In 1869, a rift developed among women’s rights activists over the proposed 15th amendment which only allowed the right to vote to black men by striking the word “white” from the wording while leaving the word “male” intact. Some, Susan B. Anthony and Elizabeth Cady Stanton among them, refused the amendment because women were excluded. They prioritized working toward a federal amendment to ensure women’s right to vote Others, including Lucy Stone and Julia Ward Howe (wrote the lyrics to The Battle Hymn of the Republic), argued that once black men were able to vote; women’s enfranchisement would follow. Their strategy was to work state-by-state to gain these rights.
Another Women’s Rights Convention was held in 1869 where these different views and methods were aired. The split between the groups was defined and Lucy Stone and others formed the American Woman Suffrage Association (AWSA) while Stanton, Anthony and their allies formed the National Woman Suffrage Association (NWSA). The suffrage movement did not hold a unified convention again until 1890, when the two organizations merged into the National American Women Suffrage Association (NAWSA).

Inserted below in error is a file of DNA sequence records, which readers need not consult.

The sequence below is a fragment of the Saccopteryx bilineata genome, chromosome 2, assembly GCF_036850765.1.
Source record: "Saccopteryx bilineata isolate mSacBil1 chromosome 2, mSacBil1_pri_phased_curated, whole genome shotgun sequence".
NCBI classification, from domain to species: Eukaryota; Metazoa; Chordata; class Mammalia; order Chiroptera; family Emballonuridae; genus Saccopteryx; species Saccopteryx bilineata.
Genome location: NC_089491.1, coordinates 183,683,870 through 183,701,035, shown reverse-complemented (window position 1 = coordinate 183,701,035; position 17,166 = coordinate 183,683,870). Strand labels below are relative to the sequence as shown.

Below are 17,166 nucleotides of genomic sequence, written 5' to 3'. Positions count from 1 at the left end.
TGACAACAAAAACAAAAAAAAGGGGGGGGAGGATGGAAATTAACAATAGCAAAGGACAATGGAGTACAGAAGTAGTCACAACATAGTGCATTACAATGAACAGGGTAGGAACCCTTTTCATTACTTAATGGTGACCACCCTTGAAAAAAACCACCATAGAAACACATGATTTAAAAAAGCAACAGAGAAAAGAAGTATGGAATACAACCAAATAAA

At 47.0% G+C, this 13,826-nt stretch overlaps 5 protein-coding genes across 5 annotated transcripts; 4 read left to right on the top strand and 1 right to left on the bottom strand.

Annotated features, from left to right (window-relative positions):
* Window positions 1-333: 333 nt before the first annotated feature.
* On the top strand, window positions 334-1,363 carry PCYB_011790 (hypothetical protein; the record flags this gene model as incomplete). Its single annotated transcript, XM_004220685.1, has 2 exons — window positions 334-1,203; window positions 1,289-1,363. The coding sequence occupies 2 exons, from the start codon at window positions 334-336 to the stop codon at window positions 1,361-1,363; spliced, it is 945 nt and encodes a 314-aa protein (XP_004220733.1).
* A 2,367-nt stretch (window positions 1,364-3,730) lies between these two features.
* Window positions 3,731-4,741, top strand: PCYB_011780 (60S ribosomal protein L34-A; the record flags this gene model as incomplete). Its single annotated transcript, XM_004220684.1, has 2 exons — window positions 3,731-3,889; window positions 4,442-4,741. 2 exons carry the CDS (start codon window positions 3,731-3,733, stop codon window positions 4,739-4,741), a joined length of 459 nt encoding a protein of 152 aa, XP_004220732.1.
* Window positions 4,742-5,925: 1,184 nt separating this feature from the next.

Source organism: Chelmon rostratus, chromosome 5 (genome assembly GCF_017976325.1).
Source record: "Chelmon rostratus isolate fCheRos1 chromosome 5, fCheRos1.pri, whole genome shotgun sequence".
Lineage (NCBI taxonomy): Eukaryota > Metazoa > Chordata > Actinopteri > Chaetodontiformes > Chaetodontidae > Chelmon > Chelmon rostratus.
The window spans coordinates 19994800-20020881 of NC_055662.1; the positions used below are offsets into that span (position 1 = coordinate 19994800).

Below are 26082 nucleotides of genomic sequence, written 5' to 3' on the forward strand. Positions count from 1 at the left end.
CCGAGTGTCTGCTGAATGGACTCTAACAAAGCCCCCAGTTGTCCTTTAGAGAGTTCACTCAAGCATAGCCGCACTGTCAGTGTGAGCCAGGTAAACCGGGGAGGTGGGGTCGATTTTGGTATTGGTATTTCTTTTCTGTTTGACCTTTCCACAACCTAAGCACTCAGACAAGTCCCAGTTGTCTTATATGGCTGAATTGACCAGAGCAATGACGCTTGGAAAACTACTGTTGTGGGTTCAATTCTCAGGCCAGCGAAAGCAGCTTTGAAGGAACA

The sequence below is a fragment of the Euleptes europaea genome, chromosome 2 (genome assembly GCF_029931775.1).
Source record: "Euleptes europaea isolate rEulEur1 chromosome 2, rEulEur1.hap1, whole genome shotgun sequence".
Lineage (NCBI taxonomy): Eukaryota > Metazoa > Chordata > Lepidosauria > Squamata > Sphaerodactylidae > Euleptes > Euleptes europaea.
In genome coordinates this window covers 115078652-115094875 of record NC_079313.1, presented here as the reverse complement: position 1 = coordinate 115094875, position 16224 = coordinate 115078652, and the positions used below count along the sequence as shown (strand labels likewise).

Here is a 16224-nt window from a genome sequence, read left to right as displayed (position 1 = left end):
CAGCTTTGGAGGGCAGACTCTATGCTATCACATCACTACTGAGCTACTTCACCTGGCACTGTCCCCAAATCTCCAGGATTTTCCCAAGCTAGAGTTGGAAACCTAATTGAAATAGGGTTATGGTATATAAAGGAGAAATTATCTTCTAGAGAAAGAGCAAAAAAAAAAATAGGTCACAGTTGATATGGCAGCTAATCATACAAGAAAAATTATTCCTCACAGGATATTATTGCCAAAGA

The NAWSA national headquarters was moved from Washington, D.C., to the home of Harriet Taylor Upton, a suffrage leader from Warren, Ohio, in 1903. She had served as the president of the Ohio association of NAWSA and treasurer of the NAWSA. This was to be a temporary arrangement, but it lasted for six years. During this time, Ohio was the focal point for women’s rights and the association’s offices were relocated in 1910 to the ground level of the Trumbull County Court House. Susan B. Anthony, a good friend of Upton’s, visited Warren many times during this time.
The movement became global with the founding of the International Woman Suffrage Alliance in 1904. Many long-experienced suffrage reformers would learn of new tactics from visits abroad. This influence was a shot in the arm to NAWSA which had nearly fossilized after the death of Stanton in 1902 and Anthony four years later.
Women who had worked with the British suffrage movement challenged these attitudes and the women in NAWSA’s Congressional Committee, who were having little luck with the Senate and no luck with the House in bringing the Suffrage Amendment to a vote, revived their base into the “Congressional Union.”
Alice Paul, Lucy Burns, Harriot Stanton Blatch and Mary Beard inspired younger women to begin working within NAWSA, but then took their Congressional Union in a different direction with the organizing of a giant parade to be held during the inauguration of President Woodrow Wilson.